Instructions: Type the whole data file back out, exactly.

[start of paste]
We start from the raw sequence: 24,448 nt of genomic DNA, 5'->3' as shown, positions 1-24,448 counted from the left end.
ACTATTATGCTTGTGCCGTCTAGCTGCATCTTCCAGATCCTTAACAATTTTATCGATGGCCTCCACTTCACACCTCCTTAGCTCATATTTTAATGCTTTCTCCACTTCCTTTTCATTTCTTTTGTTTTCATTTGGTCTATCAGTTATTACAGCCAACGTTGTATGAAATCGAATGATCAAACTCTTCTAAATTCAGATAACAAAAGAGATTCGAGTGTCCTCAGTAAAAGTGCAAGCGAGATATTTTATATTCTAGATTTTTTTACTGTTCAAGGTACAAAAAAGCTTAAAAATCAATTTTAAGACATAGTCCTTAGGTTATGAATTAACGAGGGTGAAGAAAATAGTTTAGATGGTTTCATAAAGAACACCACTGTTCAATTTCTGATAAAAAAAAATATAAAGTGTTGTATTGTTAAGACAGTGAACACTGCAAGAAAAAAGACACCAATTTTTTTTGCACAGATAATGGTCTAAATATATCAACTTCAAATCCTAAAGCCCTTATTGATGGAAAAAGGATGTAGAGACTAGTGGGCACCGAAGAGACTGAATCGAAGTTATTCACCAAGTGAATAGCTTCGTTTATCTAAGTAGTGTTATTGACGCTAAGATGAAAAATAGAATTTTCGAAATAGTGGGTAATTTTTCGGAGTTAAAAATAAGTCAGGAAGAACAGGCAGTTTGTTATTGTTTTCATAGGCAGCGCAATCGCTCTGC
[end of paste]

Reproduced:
We start from the raw sequence: 24,448 nt of genomic DNA, 5'->3' as shown, positions 1-24,448 counted from the left end.
ACTATTATGCTTGTGCCGTCTAGCTGCATCTTCCAGATCCTTAACAATTTTATCGATGGCCTCCACTTCACACCTCCTTAGCTCATATTTTAATGCTTTCTCCACTTCCTTTTCATTTCTTTTGTTTTCATTTGGTCTATCAGTTATTACAGCCAACGTTGTATGAAATCGAATGATCAAACTCTTCTAAATTCAGATAACAAAAGAGATTCGAGTGTCCTCAGTAAAAGTGCAAGCGAGATATTTTATATTCTAGATTTTTTTACTGTTCAAGGTACAAAAAAGCTTAAAAATCAATTTTAAGACATAGTCCTTAGGTTATGAATTAACGAGGGTGAAGAAAATAGTTTAGATGGTTTCATAAAGAACACCACTGTTCAATTTCTGATAAAAAAAAATATAAAGTGTTGTATTGTTAAGACAGTGAACACTGCAAGAAAAAAGACACCAATTTTTTTTGCACAGATAATGGTCTAAATATATCAACTTCAAATCCTAAAGCCCTTATTGATGGAAAAAGGATGTAGAGACTAGTGGGCACCGAAGAGACTGAATCGAAGTTATTCACCAAGTGAATAGCTTCGTTTATCTAAGTAGTGTTATTGACGCTAAGATGAAAAATAGAATTTTCGAAATAGTGGGTAATTTTTCGGAGTTAAAAATAAGTCAGGAAGAACAGGCAGTTTGTTATTGTTTTCATAGGCAGCGCAATCGCTCTGC